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CIfA Client guide published
#1
CIfA Client guide published

http://www.bajrfed.co.uk/bajrpress/cifa-...published/

This guide is aimed at anyone who needs to meet the requirements of legislation or policy that relate to archaeology. It explains what you need to do and why you need a professional archaeologist to help you through the process.

BAJR has one as well. but what do you think... ( apart from the CIfA bias of course... which one has to say is pretty fair.

http://www.bajr.org/DeveloperWeb/Planning.asp

Would you consider ging to clients>>
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#2
cIFA guide reads ok on paper, given that it just a rehash of the kinds of advice that Counties and numerous other bodies already give... - shame all they have is words and no ability deal with real issues about archaeology

Again, the cIFA should not be involved in planning here (unless they are trying to replace the Public Servants...) - certainly not before providing a robust method of measuring archaeological outcomes, which it clearly (IMO) has failed to do.

I prefer BAJR guide - it has integrity
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#3
Quote:This guide is aimed at anyone who needs to meet the requirements of legislation or policy that relate to archaeology. It explains what you need to do and why you need a professional archaeologist to help you through the process.
might it be better if these guides were a bit more specific as to who the guides are for. I particularly would like them to put this right at the beginning
Quote:In England, Wales, Northern Ireland and the Isle of Man ownership of objects rests with the landowner, except where other law overrides this (eg Treasure Act, 1996, Burials Act 1857). In Scotland, in the absence of an original owner or his/her demonstrable heir, ownership of objects rests with the Crown. The archaeologist undertaking the fieldwork or the planning archaeologist must make this clear at the inception of the project (in the brief/project outline, specification or project design).
.....nature was dead and the past does not exist
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#4
How about a rule- if you put up a thread you should at least make a second contribution within twenty days or so...........
.....nature was dead and the past does not exist
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#5
Marc Berger Wrote:How about a rule- if you put up a thread you should at least make a second contribution within twenty days or so...........

Yes.

Now let's talk punishments for transgressions......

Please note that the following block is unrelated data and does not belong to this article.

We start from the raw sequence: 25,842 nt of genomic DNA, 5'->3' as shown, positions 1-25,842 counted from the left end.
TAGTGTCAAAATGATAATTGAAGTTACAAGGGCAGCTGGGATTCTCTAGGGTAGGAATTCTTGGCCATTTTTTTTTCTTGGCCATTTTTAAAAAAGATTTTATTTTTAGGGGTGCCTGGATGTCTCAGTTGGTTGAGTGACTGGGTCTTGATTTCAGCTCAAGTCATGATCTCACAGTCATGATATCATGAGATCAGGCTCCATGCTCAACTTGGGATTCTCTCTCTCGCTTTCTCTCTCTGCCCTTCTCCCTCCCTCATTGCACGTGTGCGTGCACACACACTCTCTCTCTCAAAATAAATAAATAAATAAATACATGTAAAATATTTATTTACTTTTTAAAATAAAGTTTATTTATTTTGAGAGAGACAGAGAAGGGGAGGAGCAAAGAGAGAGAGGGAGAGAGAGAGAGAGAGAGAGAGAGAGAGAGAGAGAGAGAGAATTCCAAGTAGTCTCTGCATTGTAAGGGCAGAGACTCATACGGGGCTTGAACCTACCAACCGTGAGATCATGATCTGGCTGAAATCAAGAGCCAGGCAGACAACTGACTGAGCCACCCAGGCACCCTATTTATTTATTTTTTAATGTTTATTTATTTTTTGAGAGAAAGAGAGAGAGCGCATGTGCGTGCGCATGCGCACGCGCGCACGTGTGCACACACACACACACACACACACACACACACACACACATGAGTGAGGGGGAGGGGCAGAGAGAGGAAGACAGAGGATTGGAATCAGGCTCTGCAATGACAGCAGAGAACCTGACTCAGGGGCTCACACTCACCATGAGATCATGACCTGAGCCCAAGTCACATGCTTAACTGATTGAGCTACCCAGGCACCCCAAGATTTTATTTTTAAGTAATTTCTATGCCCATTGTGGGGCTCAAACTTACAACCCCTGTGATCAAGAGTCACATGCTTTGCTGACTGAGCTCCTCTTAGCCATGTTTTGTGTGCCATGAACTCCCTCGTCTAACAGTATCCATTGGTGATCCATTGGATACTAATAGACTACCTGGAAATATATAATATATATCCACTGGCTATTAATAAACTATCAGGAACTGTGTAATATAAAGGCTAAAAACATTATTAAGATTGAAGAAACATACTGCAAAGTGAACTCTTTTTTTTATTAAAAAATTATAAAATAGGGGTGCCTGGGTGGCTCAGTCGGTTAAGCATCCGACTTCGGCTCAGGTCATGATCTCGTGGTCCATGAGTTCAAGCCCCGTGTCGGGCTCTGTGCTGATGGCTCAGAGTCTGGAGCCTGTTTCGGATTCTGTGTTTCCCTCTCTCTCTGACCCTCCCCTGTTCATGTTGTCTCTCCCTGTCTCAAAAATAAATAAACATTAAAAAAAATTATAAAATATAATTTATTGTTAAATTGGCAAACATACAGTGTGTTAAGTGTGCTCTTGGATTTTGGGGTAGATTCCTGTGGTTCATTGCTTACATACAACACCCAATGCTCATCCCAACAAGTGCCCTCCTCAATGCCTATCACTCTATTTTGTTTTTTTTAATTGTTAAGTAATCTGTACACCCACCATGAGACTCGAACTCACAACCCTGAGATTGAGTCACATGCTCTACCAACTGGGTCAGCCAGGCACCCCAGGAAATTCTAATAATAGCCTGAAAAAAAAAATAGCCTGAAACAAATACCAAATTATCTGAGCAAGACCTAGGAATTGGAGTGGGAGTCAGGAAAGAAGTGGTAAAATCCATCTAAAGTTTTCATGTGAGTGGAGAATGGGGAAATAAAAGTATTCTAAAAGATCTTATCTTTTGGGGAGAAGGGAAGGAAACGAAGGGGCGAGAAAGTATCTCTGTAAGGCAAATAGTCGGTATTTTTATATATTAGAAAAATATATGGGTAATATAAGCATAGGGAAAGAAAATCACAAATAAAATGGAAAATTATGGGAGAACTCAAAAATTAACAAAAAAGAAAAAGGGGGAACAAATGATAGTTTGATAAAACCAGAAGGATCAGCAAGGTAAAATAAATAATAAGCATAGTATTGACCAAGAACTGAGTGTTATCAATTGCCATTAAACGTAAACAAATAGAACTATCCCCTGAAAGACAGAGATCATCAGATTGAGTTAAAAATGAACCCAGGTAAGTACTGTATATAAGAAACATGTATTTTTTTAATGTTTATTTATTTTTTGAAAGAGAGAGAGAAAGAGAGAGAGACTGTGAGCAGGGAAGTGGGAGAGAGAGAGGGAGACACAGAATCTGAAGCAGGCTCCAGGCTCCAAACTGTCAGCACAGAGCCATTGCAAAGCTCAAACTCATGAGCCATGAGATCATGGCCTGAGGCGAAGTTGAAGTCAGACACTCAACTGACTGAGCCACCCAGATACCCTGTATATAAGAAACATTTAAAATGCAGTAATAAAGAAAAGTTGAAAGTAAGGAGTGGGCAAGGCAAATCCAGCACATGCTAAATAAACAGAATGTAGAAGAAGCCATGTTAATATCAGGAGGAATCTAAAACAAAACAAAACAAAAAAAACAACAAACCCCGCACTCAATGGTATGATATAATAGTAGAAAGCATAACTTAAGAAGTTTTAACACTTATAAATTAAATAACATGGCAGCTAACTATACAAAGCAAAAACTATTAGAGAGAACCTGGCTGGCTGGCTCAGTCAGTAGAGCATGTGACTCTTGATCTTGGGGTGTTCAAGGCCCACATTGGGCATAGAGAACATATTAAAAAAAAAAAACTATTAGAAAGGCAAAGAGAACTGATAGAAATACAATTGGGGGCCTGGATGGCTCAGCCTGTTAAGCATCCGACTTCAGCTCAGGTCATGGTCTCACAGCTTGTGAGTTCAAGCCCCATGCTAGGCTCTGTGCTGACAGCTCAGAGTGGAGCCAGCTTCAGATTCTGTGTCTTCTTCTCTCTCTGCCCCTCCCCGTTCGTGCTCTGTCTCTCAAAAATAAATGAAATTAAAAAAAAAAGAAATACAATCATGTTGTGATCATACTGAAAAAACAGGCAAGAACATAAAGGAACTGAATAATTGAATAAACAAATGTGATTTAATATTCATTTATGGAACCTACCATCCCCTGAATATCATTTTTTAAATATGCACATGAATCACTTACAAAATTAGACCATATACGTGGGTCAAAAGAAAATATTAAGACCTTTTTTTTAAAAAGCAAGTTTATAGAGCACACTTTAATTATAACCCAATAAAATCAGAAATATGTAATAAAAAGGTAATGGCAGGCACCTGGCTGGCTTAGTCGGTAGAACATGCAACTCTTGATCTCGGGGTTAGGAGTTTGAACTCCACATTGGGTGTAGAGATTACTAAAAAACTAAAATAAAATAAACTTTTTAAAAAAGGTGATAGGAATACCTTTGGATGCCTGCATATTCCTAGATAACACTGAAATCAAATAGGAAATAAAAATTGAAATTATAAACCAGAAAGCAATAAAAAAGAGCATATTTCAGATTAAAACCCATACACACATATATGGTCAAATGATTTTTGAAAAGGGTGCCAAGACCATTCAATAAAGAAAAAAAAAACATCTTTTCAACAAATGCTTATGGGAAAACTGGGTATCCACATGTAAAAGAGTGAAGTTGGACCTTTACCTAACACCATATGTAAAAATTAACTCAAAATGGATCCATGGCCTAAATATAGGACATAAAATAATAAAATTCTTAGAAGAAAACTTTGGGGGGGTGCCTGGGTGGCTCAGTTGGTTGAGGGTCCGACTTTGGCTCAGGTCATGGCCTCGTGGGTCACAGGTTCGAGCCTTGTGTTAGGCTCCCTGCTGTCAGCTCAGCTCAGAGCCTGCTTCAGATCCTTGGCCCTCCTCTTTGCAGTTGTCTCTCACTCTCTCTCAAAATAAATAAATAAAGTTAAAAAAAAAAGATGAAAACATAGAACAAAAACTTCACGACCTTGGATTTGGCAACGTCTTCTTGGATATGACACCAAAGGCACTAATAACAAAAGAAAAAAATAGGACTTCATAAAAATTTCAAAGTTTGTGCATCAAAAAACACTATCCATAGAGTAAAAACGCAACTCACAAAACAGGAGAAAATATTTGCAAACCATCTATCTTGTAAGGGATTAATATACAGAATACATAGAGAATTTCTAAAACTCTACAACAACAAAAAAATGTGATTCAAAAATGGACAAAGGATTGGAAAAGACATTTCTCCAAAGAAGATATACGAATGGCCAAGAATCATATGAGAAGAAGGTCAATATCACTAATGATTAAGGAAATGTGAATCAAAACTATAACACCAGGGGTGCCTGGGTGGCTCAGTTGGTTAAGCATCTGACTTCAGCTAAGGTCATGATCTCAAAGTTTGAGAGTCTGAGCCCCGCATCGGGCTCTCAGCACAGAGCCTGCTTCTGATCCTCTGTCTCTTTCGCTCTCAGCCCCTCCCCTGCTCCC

I'm thinking along the lines of:

inserting deliberate spelling mistakes within any offenders' report- 'cute' for 'cut', 'archaological' for 'archaeological', etc

or,

the deliberate over-cutting of a previously perfect section just before the photo is taken.

It's got legs this }Smile
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#6
not sure it can be a mistake if its deliberate. Also not sure that there is such a thing as an overcut section. Will give it a go.
.....nature was dead and the past does not exist
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#7
Marc Berger Wrote:not sure it can be a mistake if its deliberate. Also not sure that there is such a thing as an overcut section. Will give it a go.

A literal type of guy eh?Smile

No such thing as an overcut section? Are you sure you're not a geologist rather than an archaeologist and have been posting on the wrong website since 2014?
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#8
How about geoarchaeologist. if you have got a section, your not exactly digging single context. I suppose that if somebody did a half section of a feature and then filled it back in and then you went and took out the back fill, you could find yourself overcutting their previous section. Also I suppose if the brief said half section and then you took out three quarters, is that an over cut section? A lot of these quantities are measured in plan and don't really take much notice about how the feature may squirm about down below.

What you taking picture of sections for? Did you work it out from the cifa guide for "Clients"?
.....nature was dead and the past does not exist
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#9
Marc Berger Wrote:How about geoarchaeologist. if you have got a section, your not exactly digging single context. I suppose that if somebody did a half section of a feature and then filled it back in and then you went and took out the back fill, you could find yourself overcutting their previous section. Also I suppose if the brief said half section and then you took out three quarters, is that an over cut section? A lot of these quantities are measured in plan and don't really take much notice about how the feature may squirm about down below. What you taking picture of sections for?

You are UnitofOne and I claim my £10.
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#10
I cant be and you missed off my "Did you work it out from the cifa guide for "Clients"? "

Whats good about this cifa guide is that it imagines that the "Client" is global and so by doing gets to not mention NPPF or indeed any national heritage conventions. In fact its more than global its for people who are yet to decide out of all the globals which global to go with

Quote:You may be seeking archaeological expertise as

• a national or international government department or agency
• a private developer or contractor
• a land owner
• a local authority
• a public sector body
• a local community or
• another private organisation

I suspect Ritual Coconut you might find the quide quite handy. Worth keeping a copy for all those international government departments that keep bugging you over over-cut sections
.....nature was dead and the past does not exist
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